b) Cultivation and sample collection
i. E. coli distribution
Add 1 ml of E. coli preculture to all of the 4 L-tubes containing 10 ml of LB culture medium. Place it in the laboratory incubator shaker at 37ºC for 30min.
ii. Addition of sugar solutions
Afterwards, add the following amounts of sugar solution:
Tube 1: 200 µL of 1M lactose (final concentration 20mM)
Tube 2: 400 µL of 0.5M glucose (final concentration 20mM)
Tube 3: 200 µL of 1M lactose and 400 µL of 0.5M glucose (final concentration 20mM of each)
Tube 4: don’t add anything
After adding the sugar solution to each tube, mix it immediately and place 1ml of each solution in a test tube and another 1ml in a plastic cell (induction time 0 min samples). Afterwards, return the L-tubes to the laboratory incubator shaker at 37ºC for another 60min. In the meantime perform the enzyme activity and bacterial turbidity measurements in c) and d).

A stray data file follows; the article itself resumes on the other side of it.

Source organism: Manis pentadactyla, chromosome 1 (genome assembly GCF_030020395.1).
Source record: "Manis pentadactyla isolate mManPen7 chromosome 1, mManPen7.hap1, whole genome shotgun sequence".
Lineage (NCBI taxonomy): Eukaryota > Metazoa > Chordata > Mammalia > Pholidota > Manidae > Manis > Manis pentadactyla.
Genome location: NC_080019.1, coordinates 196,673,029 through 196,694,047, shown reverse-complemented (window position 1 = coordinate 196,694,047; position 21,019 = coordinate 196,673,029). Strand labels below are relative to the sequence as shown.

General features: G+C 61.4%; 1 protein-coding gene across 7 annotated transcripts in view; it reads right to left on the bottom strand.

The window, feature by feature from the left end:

iii. End of the incubation
After 60 min, collect 1ml of the samples from Tubes 1-4 into the test tubes and plastic cells again (same as in ii.) and measure the enzyme activity and bacterial turbidity following the methods described in c) and d).
c) Bacterial turbidity measurement
Cover the top of the plastic cell filled with the bacterial liquid with parafilm. Overturn the cell and measure the absorbance at 600 nm (use the liquid LB culture medium from the previous experiment as the blank solution). Overturn the cell and repeat the measurements 2 more times (3 times in total). Calculate the average and use it as the sample’s absorbance value OD600.
d) Enzyme activity measurement
i. Toluene treatment
After collecting the samples from the 4 L-tubes in b)ii. or iii. add one drop of toluene into each test tube, (including into the test tube with the blank solution from a)) immediately. Seal the test tubes with parafilm and put into a shaker at 37ºC for 15min, allowing the cells to dissolve to release β-galactosidase.